Health officials are concerned that the care of cancer patients will suffer after a charity was dissolved.
Cancer Care Cymru provided specialist nurses at hospitals in south Wales, but the charity said in June that it was folding because of a lack of funds.
The nurses this week worked their final shifts at Velindre Hospital, Cardiff, which provides cancer treatment.
Velindre's director of cancer services, Andrea Hague, said the hospital could not currently afford to replace them.
"They were providing a very valuable service to our patients in the form of support and advice," said Ms Hague.
"We don't have the funds available to take them on so we need to do some work about securing funds for a specialist nurses service.
"In the meantime, we're exploring all options."
Ms Hague said cancer patients would continue to receive "frontline" treatment such as radiotherapy and chemotherapy.
"What will be missing is some of the support and advice that these nurses provided," she said.
"What we're trying to do is see what we can put in place to minimise the impact on patients.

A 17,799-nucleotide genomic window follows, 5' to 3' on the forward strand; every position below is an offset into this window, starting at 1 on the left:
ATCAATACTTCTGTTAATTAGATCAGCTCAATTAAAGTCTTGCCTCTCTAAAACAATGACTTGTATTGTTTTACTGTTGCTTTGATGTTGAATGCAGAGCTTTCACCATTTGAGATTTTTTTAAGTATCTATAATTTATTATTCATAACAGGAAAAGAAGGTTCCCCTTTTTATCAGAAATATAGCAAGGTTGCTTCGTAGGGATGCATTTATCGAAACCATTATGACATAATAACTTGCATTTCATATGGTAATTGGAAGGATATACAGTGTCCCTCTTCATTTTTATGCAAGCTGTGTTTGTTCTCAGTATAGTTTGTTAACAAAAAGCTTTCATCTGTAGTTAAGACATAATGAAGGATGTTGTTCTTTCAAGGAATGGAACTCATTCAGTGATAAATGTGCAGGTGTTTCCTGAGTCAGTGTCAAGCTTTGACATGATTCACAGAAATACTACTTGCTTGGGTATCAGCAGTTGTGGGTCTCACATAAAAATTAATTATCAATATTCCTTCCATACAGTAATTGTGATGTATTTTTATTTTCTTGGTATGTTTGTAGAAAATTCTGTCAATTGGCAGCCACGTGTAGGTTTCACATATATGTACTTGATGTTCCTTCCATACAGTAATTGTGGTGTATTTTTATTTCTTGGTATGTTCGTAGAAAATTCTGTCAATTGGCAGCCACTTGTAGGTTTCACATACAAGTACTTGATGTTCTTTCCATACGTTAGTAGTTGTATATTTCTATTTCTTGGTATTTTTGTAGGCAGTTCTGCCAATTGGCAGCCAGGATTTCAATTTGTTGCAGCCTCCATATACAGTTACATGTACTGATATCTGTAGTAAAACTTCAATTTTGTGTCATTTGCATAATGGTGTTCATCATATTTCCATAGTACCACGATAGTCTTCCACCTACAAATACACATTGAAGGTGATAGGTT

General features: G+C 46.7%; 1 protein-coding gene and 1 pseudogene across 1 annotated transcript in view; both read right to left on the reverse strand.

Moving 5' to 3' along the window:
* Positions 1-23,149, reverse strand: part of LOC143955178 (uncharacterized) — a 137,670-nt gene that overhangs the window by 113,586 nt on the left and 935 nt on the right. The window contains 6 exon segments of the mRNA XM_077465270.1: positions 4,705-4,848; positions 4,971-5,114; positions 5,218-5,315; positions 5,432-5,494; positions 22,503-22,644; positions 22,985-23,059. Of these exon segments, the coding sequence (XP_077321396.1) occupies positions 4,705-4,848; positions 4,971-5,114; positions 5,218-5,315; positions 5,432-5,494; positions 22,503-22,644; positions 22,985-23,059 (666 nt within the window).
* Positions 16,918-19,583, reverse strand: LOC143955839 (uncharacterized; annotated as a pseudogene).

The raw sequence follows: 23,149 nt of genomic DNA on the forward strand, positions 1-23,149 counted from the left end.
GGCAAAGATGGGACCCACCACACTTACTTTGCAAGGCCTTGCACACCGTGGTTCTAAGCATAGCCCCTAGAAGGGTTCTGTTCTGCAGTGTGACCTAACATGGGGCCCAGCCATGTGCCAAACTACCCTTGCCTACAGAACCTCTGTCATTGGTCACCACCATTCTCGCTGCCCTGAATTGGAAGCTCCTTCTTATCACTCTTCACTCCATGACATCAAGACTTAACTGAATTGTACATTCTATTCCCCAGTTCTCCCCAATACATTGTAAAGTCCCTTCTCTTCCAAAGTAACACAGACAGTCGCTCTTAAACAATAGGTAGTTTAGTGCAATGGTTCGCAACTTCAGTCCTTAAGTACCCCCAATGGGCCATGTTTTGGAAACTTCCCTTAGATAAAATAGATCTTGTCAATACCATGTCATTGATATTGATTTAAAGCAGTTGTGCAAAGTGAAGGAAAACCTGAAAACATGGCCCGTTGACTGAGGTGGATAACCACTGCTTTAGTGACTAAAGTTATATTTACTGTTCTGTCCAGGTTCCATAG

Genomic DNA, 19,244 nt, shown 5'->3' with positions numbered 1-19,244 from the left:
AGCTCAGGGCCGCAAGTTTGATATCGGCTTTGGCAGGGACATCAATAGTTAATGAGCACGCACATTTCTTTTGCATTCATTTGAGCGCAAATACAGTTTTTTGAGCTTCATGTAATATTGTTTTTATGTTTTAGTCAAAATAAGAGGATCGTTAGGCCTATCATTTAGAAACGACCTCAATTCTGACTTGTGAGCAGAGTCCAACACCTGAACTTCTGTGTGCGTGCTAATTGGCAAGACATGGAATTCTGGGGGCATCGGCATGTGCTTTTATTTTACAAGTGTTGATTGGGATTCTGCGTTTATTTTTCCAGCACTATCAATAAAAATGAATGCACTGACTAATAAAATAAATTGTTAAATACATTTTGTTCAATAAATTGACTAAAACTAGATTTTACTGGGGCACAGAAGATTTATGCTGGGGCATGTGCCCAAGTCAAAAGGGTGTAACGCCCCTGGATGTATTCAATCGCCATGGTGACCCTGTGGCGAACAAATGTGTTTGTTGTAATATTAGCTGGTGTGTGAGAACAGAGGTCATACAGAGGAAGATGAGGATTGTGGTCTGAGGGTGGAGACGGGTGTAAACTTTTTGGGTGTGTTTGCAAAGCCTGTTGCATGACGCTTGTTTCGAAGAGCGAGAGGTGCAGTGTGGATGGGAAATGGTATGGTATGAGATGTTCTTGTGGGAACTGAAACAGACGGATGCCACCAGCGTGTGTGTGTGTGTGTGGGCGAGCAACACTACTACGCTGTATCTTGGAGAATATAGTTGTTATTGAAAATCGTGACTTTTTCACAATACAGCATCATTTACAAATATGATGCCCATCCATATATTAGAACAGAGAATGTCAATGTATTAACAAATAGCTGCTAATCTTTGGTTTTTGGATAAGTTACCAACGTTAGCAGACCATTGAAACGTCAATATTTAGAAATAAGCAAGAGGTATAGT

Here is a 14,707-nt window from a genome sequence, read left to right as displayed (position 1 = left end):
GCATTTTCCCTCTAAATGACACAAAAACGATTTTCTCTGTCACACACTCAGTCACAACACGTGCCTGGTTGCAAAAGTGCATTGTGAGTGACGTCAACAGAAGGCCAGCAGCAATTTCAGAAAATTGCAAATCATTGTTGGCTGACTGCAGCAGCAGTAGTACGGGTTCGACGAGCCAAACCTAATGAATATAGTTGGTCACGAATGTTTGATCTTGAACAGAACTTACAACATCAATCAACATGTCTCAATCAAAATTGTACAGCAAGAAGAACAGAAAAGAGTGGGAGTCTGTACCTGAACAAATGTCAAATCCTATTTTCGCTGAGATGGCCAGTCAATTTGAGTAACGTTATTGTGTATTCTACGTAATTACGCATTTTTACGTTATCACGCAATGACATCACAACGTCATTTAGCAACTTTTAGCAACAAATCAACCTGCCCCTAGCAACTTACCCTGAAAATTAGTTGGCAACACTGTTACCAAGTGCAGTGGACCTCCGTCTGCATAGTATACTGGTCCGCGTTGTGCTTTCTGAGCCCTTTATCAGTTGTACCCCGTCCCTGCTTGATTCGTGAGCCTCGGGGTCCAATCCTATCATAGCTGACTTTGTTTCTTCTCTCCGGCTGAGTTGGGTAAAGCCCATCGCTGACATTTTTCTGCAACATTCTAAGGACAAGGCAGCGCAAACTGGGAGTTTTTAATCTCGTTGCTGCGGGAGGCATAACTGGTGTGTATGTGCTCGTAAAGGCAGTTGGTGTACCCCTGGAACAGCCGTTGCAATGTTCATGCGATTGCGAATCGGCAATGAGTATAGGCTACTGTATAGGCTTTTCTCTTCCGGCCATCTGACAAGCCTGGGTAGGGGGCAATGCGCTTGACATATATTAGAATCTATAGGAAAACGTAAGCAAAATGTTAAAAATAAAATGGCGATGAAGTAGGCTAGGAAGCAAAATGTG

"It's a big blow, we're really disappointed. We see that emotional support as a key part [of the treatment] for patients."
She added: "There are cancer standards that the assembly government sets, one of which is every patient should have access to a specialist nurse."
Keith Hawkins, of Pontypool, Torfaen, said his wife Joy had a brain tumour and had been receiving care from a Cancer Care Cymru nurse at Velindre for nine years.
"She was always there - 24 hours a day if we wanted her. It was always a friendly voice at the end of the phone. You can't bother consultants all the time," he said.
"She used to ring Joy up every month and used to ring me as well because as her carer, I needed help too sometimes.
"Every time you go there [Velindre], she would give you a big hug. All we have there now are nurses that show you to your room before consultancies."
Cancer Care Cymru, which was launched in October 2005, said in June it had been forced to dissolve because the economic downturn had affected fundraising.
The charity provided specialist nurses who worked alongside NHS staff in hospitals such as Velindre, University Hospital of Wales in Cardiff and the Royal Glamorgan Hospital in Rhondda Cynon Taf.
About 10 specialist nurses provided by the charity regularly worked at Velindre.
Ms Hague said charities such as Tenovus and Macmillan Cancer Support also provided cancer services but did not currently provide specialist cancer nurses at Velindre.
The cancer network in south east Wales was due to undertake a review of specialist nurses, she added.
The Welsh Assembly Government said: "The Health Minister, Edwina Hart, asked the chief nursing officer to work with Velindre NHS Trust to ensure patient care is not affected as a result of Cancer Care Cymru being dissolved. Work is ongoing on this matter."